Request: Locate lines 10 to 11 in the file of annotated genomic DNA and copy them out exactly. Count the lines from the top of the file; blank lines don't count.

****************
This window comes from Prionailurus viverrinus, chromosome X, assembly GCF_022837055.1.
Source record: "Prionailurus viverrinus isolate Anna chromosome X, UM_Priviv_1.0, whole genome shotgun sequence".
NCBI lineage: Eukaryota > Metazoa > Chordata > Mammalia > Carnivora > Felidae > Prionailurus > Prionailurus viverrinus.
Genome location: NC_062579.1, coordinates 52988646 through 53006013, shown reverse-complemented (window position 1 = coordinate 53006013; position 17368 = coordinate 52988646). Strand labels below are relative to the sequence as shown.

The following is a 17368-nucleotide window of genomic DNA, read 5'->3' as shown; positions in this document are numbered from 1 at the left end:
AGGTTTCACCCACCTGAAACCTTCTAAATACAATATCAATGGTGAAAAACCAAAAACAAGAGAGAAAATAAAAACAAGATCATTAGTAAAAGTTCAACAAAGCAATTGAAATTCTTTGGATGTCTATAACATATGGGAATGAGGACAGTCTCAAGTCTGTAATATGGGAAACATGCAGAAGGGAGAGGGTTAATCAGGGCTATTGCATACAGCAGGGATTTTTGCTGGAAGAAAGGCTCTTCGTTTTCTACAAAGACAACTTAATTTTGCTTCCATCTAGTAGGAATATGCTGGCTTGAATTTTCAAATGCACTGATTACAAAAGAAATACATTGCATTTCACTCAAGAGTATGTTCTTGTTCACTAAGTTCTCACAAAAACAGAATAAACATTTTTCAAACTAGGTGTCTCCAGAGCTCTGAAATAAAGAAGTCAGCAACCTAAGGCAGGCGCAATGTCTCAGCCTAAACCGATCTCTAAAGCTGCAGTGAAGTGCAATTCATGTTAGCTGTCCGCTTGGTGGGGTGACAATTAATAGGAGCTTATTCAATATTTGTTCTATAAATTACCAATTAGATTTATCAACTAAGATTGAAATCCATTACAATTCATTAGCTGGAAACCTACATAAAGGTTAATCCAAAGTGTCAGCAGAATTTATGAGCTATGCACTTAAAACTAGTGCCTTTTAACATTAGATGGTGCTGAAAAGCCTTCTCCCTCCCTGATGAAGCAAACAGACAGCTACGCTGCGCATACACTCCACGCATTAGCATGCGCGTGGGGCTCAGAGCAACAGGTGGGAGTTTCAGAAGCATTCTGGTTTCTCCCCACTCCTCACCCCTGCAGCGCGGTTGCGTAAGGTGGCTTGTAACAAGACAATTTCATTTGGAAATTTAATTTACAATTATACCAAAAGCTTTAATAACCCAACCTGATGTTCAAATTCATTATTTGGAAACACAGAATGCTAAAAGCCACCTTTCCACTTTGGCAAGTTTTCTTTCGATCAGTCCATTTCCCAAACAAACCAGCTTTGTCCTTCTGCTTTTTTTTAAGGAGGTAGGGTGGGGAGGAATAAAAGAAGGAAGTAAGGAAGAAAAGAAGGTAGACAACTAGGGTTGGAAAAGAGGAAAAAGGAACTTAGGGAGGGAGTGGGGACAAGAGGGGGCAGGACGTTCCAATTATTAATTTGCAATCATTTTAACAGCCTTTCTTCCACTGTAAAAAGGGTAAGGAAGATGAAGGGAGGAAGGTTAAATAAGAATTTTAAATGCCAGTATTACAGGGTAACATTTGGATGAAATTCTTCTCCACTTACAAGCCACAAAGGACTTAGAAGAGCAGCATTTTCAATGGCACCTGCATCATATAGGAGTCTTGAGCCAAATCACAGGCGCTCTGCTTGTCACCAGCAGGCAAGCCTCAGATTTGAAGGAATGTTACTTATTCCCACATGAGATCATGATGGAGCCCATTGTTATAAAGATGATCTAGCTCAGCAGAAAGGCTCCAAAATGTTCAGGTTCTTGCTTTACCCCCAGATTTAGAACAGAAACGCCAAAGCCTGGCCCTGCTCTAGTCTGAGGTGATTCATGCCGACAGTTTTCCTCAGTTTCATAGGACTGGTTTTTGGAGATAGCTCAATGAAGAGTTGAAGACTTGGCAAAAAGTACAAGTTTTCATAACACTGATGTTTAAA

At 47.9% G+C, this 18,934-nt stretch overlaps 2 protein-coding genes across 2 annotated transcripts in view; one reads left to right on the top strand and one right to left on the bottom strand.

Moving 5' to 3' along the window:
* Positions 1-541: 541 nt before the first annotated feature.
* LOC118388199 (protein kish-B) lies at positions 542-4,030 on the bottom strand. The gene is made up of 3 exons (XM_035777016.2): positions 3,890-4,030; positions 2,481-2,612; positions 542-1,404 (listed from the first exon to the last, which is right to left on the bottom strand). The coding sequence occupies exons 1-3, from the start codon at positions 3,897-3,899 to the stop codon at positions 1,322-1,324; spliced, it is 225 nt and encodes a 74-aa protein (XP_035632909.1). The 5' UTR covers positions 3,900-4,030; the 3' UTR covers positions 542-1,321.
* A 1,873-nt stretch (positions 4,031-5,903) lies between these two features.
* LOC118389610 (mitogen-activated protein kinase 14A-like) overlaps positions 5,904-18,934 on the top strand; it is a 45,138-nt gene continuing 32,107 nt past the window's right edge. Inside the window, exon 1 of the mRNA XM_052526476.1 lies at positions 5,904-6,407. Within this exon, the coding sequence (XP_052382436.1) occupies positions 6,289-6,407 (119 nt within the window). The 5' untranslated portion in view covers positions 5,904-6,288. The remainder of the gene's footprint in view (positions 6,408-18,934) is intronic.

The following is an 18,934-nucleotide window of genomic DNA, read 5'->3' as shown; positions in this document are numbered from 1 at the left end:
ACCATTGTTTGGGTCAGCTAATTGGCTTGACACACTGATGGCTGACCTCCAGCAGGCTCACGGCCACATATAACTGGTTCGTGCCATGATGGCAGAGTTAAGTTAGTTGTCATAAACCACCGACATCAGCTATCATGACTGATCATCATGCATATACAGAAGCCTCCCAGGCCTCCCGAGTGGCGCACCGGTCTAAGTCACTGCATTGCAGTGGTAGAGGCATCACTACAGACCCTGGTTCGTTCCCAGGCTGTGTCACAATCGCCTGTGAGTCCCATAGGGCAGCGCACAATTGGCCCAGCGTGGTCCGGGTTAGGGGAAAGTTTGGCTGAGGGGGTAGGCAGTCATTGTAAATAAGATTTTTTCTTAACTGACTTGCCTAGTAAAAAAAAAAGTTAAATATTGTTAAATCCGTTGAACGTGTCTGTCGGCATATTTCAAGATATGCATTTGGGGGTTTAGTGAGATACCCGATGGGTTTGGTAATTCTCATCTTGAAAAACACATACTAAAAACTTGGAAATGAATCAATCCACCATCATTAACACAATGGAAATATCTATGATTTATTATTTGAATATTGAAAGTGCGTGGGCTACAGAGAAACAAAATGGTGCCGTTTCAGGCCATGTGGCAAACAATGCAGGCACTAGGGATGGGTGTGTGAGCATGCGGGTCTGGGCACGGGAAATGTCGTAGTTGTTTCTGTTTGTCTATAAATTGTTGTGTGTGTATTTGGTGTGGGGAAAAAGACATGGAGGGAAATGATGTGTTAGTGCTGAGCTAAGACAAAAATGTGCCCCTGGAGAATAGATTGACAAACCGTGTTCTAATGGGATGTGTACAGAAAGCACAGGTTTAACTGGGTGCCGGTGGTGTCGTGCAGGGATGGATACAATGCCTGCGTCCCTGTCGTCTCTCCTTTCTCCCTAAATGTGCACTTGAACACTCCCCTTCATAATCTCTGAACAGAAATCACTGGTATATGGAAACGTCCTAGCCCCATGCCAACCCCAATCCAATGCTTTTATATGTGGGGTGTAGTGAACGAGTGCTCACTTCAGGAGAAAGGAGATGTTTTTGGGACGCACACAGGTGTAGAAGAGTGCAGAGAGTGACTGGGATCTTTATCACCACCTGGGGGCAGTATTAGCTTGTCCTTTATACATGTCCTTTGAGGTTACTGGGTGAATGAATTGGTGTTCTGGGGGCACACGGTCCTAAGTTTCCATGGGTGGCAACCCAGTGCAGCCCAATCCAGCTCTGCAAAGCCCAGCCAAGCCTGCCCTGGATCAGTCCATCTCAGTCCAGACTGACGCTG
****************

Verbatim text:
* LOC118388199 (protein kish-B) lies at positions 542-4,030 on the bottom strand. The gene is made up of 3 exons (XM_035777016.2): positions 3,890-4,030; positions 2,481-2,612; positions 542-1,404 (listed from the first exon to the last, which is right to left on the bottom strand). The coding sequence occupies exons 1-3, from the start codon at positions 3,897-3,899 to the stop codon at positions 1,322-1,324; spliced, it is 225 nt and encodes a 74-aa protein (XP_035632909.1). The 5' UTR covers positions 3,900-4,030; the 3' UTR covers positions 542-1,321.
* A 1,873-nt stretch (positions 4,031-5,903) lies between these two features.